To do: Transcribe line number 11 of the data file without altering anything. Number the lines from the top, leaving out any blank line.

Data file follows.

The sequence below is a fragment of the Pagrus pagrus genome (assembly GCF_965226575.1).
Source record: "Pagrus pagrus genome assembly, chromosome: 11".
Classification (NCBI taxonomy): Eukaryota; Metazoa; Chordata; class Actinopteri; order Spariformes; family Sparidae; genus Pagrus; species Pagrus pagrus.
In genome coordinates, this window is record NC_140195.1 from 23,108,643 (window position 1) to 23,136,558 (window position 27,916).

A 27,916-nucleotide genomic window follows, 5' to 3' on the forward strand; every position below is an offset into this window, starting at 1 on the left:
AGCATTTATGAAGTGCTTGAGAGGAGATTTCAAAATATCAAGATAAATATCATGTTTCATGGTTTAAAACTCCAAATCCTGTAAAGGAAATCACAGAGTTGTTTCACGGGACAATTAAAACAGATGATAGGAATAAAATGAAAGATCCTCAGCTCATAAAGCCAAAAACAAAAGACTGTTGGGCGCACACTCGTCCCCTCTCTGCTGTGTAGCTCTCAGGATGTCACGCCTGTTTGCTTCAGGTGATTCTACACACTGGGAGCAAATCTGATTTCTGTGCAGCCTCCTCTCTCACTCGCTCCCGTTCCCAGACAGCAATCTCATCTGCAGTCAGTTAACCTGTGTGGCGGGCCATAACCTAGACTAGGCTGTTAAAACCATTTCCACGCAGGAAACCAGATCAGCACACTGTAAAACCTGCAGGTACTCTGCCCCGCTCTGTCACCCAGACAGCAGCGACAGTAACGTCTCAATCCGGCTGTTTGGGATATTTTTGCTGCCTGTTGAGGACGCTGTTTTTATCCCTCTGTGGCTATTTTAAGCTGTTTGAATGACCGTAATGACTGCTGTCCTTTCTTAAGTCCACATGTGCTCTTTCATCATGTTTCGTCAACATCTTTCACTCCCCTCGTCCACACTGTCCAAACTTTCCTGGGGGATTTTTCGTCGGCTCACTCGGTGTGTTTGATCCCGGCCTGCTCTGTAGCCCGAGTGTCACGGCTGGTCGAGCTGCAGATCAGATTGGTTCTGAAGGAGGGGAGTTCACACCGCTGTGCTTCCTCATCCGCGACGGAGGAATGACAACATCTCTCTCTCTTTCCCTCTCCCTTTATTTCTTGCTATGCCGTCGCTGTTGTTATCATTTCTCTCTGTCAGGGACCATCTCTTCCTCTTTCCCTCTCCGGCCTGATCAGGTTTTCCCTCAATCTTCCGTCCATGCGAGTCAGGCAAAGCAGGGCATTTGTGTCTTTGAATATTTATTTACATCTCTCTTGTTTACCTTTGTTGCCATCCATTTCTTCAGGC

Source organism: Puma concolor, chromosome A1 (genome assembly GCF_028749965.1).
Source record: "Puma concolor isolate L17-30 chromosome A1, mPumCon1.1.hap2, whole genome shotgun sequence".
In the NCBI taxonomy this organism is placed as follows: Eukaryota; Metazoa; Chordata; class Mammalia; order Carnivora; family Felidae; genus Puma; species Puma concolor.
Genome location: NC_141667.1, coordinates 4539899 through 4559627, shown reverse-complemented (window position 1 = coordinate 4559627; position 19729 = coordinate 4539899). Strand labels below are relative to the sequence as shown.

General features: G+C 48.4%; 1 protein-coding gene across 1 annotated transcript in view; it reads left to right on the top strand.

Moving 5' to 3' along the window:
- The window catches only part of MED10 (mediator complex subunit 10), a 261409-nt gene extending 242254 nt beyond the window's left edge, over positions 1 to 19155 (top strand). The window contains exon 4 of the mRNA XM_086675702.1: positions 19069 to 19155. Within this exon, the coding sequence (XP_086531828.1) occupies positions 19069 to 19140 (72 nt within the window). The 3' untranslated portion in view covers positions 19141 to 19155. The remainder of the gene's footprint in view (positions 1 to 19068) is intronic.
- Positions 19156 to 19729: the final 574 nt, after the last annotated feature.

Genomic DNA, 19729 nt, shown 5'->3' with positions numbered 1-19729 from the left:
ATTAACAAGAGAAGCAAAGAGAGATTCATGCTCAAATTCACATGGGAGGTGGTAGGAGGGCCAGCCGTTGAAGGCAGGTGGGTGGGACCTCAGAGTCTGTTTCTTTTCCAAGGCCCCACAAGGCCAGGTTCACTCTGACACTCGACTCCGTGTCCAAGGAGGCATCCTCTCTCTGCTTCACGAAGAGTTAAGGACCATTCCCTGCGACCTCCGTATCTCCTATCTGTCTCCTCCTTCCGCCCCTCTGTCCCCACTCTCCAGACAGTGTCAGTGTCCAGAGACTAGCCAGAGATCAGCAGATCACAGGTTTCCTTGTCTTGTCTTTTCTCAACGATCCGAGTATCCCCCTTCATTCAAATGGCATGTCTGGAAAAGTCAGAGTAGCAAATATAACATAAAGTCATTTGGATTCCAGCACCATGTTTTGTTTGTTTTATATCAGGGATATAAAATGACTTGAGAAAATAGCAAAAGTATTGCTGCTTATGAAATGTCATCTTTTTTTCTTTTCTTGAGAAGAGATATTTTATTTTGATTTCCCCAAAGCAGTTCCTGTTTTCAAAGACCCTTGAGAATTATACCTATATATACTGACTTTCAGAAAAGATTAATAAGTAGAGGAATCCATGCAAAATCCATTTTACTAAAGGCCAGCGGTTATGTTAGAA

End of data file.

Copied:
General features: G+C 48.4%; 1 protein-coding gene across 1 annotated transcript in view; it reads left to right on the top strand.